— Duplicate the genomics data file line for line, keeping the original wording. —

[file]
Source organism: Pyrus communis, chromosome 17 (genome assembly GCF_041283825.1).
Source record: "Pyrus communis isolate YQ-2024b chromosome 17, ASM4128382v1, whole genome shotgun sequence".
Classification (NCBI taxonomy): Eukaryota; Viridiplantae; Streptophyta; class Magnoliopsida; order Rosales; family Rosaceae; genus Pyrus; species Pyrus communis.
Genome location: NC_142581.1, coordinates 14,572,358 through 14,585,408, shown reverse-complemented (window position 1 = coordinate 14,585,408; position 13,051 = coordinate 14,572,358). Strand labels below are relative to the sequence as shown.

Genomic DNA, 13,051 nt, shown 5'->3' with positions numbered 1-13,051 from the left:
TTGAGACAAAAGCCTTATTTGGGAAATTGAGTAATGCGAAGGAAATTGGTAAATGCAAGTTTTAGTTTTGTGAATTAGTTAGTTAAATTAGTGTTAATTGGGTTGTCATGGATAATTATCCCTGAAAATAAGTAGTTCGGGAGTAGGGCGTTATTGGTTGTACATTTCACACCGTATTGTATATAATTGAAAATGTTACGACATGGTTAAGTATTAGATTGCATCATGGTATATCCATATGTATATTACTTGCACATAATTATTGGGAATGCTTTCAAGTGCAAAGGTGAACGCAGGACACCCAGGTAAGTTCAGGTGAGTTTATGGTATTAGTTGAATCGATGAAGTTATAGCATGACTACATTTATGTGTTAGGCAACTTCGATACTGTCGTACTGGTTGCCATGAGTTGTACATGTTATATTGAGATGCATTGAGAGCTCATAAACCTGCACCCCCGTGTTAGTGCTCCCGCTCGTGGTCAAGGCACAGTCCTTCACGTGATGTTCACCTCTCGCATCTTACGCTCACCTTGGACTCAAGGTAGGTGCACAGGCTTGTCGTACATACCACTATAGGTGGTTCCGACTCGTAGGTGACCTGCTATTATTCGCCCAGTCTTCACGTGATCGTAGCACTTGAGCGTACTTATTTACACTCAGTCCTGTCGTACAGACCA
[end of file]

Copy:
Source organism: Pyrus communis, chromosome 17 (genome assembly GCF_041283825.1).
Source record: "Pyrus communis isolate YQ-2024b chromosome 17, ASM4128382v1, whole genome shotgun sequence".
Classification (NCBI taxonomy): Eukaryota; Viridiplantae; Streptophyta; class Magnoliopsida; order Rosales; family Rosaceae; genus Pyrus; species Pyrus communis.
Genome location: NC_142581.1, coordinates 14,572,358 through 14,585,408, shown reverse-complemented (window position 1 = coordinate 14,585,408; position 13,051 = coordinate 14,572,358). Strand labels below are relative to the sequence as shown.

Genomic DNA, 13,051 nt, shown 5'->3' with positions numbered 1-13,051 from the left:
TTGAGACAAAAGCCTTATTTGGGAAATTGAGTAATGCGAAGGAAATTGGTAAATGCAAGTTTTAGTTTTGTGAATTAGTTAGTTAAATTAGTGTTAATTGGGTTGTCATGGATAATTATCCCTGAAAATAAGTAGTTCGGGAGTAGGGCGTTATTGGTTGTACATTTCACACCGTATTGTATATAATTGAAAATGTTACGACATGGTTAAGTATTAGATTGCATCATGGTATATCCATATGTATATTACTTGCACATAATTATTGGGAATGCTTTCAAGTGCAAAGGTGAACGCAGGACACCCAGGTAAGTTCAGGTGAGTTTATGGTATTAGTTGAATCGATGAAGTTATAGCATGACTACATTTATGTGTTAGGCAACTTCGATACTGTCGTACTGGTTGCCATGAGTTGTACATGTTATATTGAGATGCATTGAGAGCTCATAAACCTGCACCCCCGTGTTAGTGCTCCCGCTCGTGGTCAAGGCACAGTCCTTCACGTGATGTTCACCTCTCGCATCTTACGCTCACCTTGGACTCAAGGTAGGTGCACAGGCTTGTCGTACATACCACTATAGGTGGTTCCGACTCGTAGGTGACCTGCTATTATTCGCCCAGTCTTCACGTGATCGTAGCACTTGAGCGTACTTATTTACACTCAGTCCTGTCGTACAGACCA